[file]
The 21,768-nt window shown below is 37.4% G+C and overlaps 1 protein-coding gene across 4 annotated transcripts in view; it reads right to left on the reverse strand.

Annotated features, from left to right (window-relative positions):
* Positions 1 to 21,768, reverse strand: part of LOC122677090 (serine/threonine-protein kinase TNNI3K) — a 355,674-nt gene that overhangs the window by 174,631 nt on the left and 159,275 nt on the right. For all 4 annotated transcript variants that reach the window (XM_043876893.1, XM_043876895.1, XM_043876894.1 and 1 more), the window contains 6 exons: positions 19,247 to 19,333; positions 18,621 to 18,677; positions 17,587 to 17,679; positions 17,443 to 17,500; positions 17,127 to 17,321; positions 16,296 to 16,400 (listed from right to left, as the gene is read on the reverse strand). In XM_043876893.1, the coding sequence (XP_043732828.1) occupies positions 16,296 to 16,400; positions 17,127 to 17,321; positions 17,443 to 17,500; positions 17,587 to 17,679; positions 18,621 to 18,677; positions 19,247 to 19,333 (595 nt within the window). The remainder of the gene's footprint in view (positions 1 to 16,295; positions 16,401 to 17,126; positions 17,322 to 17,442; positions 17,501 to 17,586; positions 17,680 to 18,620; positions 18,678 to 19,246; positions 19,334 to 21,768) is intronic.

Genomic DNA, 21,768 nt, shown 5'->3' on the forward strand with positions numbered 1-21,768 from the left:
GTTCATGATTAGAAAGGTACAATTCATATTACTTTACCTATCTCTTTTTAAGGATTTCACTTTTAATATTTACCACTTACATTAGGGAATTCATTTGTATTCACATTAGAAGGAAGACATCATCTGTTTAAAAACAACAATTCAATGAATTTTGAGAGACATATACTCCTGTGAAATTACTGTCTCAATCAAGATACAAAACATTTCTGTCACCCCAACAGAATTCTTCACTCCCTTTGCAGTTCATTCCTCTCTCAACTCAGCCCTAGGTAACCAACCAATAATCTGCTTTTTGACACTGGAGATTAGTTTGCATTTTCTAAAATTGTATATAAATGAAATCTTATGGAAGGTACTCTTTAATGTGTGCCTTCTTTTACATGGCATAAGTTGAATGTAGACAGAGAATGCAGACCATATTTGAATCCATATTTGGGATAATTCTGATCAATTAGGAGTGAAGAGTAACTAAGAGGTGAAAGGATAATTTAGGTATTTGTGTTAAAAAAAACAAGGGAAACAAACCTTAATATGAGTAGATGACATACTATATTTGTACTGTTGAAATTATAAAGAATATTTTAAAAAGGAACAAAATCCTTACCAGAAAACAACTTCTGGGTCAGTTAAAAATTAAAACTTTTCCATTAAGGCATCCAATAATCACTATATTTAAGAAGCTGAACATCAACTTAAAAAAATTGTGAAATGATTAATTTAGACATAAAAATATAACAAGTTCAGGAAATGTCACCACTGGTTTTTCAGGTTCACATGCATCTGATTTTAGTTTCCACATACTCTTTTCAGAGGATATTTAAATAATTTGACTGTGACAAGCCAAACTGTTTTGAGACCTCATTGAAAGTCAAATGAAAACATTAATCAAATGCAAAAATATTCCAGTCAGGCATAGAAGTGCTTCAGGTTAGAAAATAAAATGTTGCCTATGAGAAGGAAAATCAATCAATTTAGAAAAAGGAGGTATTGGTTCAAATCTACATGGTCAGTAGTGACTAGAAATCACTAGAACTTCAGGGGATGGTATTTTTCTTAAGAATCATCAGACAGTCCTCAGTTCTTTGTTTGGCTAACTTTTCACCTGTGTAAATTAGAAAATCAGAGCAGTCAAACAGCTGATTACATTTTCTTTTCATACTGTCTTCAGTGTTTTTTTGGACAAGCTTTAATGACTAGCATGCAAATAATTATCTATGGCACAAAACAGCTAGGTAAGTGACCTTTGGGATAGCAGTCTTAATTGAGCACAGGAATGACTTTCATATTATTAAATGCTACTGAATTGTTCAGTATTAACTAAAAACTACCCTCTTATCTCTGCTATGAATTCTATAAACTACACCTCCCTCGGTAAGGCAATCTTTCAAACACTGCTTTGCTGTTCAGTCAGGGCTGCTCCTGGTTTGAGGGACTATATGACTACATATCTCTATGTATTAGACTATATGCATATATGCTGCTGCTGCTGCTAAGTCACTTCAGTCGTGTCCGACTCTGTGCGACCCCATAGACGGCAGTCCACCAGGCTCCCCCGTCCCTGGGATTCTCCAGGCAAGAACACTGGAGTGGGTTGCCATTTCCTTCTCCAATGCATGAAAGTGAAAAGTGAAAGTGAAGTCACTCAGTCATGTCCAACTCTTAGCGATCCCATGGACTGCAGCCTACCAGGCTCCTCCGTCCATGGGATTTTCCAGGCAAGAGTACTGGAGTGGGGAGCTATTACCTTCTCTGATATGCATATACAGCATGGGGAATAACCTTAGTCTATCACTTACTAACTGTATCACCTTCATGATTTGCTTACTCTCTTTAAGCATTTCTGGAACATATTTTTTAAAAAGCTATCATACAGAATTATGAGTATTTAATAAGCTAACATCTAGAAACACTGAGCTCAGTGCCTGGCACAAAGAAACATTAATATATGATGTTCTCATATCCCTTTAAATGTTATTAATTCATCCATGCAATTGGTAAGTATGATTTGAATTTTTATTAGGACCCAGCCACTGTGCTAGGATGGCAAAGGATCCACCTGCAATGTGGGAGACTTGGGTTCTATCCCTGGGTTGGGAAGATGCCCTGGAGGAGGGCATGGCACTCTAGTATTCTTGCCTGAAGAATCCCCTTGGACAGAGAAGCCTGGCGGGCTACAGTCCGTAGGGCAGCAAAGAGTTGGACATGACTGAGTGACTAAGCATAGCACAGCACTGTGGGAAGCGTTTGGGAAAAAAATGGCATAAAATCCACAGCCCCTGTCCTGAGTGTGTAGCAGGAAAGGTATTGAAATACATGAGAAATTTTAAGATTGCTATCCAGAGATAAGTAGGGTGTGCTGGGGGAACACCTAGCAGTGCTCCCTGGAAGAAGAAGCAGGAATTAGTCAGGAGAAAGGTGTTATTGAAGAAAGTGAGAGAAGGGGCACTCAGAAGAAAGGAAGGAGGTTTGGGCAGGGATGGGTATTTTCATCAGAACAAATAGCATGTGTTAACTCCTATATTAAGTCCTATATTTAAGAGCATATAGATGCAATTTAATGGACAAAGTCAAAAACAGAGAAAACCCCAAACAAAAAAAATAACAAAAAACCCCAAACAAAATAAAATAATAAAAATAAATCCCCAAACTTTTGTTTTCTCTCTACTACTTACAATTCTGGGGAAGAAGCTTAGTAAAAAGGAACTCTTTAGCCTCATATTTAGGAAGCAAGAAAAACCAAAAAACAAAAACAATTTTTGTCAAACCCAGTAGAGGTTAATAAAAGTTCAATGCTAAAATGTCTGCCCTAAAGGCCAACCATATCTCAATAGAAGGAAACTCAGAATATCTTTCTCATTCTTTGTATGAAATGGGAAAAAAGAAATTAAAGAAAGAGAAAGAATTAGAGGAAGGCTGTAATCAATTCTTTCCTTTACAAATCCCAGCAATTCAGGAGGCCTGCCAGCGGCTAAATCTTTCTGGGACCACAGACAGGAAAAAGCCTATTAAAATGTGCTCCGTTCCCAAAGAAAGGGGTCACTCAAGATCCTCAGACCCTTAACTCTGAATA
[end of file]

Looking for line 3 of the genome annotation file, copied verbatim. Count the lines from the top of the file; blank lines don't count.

* Positions 1 to 21,768, reverse strand: part of LOC122677090 (serine/threonine-protein kinase TNNI3K) — a 355,674-nt gene that overhangs the window by 174,631 nt on the left and 159,275 nt on the right. For all 4 annotated transcript variants that reach the window (XM_043876893.1, XM_043876895.1, XM_043876894.1 and 1 more), the window contains 6 exons: positions 19,247 to 19,333; positions 18,621 to 18,677; positions 17,587 to 17,679; positions 17,443 to 17,500; positions 17,127 to 17,321; positions 16,296 to 16,400 (listed from right to left, as the gene is read on the reverse strand). In XM_043876893.1, the coding sequence (XP_043732828.1) occupies positions 16,296 to 16,400; positions 17,127 to 17,321; positions 17,443 to 17,500; positions 17,587 to 17,679; positions 18,621 to 18,677; positions 19,247 to 19,333 (595 nt within the window). The remainder of the gene's footprint in view (positions 1 to 16,295; positions 16,401 to 17,126; positions 17,322 to 17,442; positions 17,501 to 17,586; positions 17,680 to 18,620; positions 18,678 to 19,246; positions 19,334 to 21,768) is intronic.